“Every abstraction from the world is… an abstraction from the world, a digression or diversion from it, and a devaluation of it. For millennia, we have been bundling things together to try to comprehend them; now the point is to appreciate their strangenesses, their excesses to categorization. Individualism is an attempt to remake the world by affirming it.”
Although Sartwell is describing Warren’s philosophy, I offered that this sounded a lot like Sartwell. As the old saying goes, there is no political philosophy, only autobiography.
“Yeah, that sounds like me,” he said. “Josiah Warren goes far with individualism. It’s not just a philosophy for him. It’s a metaphysic. He appreciates things in their specificity. You see the same thing in Thoreau. His commitment to the specific observation of the real world is total. That’s what he’s interested in. It’s a whole way of comporting yourself in the universe. It’s about really understanding the position you are in and not covering it up with abstractions.”
Such noble thoughts seem a long way from the Snowden-Manning-Abu Ghraib-drone fest we live in today. We finished our conversation where it began, marveling at the backlash to Snowden and the encroachments of state power.
“What would Thomas Jefferson think of that?” I said. “What would Thomas Paine think? Is this our American tradition?”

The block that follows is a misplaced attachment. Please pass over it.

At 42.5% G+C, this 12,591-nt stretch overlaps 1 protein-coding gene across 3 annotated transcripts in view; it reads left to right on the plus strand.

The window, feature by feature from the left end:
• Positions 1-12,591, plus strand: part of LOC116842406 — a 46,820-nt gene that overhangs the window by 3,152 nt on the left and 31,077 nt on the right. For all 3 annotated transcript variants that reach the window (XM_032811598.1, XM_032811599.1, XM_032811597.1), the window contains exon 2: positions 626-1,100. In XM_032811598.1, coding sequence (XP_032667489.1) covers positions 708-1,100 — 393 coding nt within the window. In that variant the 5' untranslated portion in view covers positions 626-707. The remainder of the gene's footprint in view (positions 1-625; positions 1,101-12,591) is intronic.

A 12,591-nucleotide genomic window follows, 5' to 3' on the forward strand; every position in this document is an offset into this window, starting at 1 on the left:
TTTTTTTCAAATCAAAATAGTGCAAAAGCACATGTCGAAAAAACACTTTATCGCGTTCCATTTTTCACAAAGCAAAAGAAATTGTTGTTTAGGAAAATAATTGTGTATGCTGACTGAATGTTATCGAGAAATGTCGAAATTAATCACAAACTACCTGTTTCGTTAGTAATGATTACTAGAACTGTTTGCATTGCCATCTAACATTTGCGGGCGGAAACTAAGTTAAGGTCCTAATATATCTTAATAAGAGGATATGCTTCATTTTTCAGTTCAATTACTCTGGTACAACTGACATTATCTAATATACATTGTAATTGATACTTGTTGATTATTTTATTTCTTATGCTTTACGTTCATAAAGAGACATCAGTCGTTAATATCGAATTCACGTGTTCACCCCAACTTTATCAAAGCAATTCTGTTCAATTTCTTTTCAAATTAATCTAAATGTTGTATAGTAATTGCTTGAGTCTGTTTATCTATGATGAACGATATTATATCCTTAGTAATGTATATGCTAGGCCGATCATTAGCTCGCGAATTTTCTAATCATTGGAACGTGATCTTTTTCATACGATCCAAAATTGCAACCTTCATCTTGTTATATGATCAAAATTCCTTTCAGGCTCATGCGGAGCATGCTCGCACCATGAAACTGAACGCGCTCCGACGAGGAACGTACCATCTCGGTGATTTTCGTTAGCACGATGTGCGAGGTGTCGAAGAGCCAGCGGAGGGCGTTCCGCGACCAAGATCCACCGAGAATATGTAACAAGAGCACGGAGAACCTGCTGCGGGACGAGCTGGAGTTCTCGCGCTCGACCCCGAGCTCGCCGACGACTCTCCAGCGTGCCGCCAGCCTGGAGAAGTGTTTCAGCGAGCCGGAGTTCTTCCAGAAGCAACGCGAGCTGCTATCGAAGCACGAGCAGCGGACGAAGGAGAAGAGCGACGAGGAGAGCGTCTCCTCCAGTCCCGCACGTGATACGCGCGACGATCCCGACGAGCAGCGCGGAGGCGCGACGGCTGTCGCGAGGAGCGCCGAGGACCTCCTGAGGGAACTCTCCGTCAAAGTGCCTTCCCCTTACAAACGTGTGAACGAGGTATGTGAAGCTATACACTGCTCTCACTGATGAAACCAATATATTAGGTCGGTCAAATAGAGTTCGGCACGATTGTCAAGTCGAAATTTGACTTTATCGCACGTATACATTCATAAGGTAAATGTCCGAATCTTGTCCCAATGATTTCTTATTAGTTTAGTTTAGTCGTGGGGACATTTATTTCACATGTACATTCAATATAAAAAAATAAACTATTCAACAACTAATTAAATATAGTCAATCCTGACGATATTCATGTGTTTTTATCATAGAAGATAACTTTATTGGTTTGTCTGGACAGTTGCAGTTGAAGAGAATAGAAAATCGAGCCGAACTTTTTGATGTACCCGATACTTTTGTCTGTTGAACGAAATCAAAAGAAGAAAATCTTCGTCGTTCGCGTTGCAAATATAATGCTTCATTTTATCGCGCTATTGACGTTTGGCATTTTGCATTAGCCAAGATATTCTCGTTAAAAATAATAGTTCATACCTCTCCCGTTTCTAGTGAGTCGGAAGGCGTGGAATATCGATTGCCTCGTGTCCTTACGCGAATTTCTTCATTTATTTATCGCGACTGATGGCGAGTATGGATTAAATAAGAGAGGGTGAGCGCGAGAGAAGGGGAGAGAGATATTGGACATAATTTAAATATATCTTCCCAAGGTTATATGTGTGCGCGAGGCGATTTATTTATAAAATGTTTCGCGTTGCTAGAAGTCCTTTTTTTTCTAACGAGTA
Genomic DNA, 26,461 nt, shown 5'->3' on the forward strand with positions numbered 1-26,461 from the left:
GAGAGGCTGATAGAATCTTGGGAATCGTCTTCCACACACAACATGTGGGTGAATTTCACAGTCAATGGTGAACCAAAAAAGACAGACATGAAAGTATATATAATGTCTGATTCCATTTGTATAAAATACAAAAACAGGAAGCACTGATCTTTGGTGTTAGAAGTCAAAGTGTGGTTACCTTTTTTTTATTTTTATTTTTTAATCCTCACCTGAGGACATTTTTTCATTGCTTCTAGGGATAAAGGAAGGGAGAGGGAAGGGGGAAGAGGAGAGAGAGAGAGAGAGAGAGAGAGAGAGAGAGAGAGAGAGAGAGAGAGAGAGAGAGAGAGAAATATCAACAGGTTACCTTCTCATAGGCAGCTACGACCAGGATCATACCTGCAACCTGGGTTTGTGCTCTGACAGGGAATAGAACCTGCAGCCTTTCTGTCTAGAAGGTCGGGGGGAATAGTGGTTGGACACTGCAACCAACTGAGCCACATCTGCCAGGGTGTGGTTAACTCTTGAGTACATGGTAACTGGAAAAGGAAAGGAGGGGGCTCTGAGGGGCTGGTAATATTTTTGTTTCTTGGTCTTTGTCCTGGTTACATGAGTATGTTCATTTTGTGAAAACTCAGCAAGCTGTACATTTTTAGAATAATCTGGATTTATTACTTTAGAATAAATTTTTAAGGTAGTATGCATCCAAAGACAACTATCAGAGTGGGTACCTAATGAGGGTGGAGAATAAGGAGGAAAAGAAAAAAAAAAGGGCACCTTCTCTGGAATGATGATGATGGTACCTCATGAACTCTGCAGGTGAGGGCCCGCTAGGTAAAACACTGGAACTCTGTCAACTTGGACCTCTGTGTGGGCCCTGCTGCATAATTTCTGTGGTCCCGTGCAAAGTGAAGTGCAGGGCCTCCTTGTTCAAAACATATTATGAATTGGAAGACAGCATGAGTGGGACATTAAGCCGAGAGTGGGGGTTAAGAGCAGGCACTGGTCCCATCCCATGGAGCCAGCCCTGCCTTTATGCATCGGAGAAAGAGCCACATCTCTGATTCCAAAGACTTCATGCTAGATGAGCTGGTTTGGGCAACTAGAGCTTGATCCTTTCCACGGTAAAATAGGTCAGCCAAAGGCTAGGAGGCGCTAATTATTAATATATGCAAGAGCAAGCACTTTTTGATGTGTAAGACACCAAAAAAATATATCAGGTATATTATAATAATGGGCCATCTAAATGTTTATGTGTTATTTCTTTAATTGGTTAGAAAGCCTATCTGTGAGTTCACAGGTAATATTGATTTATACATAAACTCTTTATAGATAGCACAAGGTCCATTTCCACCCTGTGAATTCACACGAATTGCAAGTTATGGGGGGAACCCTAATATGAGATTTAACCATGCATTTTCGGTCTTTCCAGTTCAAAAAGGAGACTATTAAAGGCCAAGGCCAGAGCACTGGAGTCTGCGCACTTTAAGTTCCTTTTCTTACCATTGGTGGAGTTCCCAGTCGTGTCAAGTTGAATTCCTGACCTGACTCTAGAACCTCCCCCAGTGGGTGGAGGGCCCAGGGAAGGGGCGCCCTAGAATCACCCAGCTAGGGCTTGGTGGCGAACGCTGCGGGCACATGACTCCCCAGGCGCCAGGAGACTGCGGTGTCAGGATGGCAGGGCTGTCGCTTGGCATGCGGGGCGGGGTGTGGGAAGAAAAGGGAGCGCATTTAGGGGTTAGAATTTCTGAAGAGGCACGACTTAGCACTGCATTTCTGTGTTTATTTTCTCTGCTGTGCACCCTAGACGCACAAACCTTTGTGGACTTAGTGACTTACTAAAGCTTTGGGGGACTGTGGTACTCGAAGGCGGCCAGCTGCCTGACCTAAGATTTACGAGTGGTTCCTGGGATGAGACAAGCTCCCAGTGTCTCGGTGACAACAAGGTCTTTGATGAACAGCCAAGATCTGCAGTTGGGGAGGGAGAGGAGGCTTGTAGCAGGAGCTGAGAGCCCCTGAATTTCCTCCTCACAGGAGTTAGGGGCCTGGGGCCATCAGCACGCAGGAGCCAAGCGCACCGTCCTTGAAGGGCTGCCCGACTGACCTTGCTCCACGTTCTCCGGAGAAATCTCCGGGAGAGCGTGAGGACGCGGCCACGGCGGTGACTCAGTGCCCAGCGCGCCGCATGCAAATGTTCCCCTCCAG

“Not enough people are asking those questions anymore!” Sartwell said.
When I said we were perhaps fighting a rear-guard action as anarchists, Sartwell said, “Maybe not. Maybe we’re the future.”
You can follow Sartwell at his blog at http://eyeofthestorm.blogs.com/. I am a regular reader, and that’s the best endorsement I can give. He also has another blog with longer essays at http://www.crispinsartwell.com/. On the latter site, I’d recommend you at least check out “a pantheon of American anti-authoritarians, 1820-1850.” I guarantee you’ll learn about some history — and meet amazing characters — that you knew nothing about before. In the same vein, don’t miss his paper on “abolitionist saints, anarchist freaks, and feminist ass-kickers.” Print ’em out, find a comfortable chair, grab an adult beverage, and enjoy.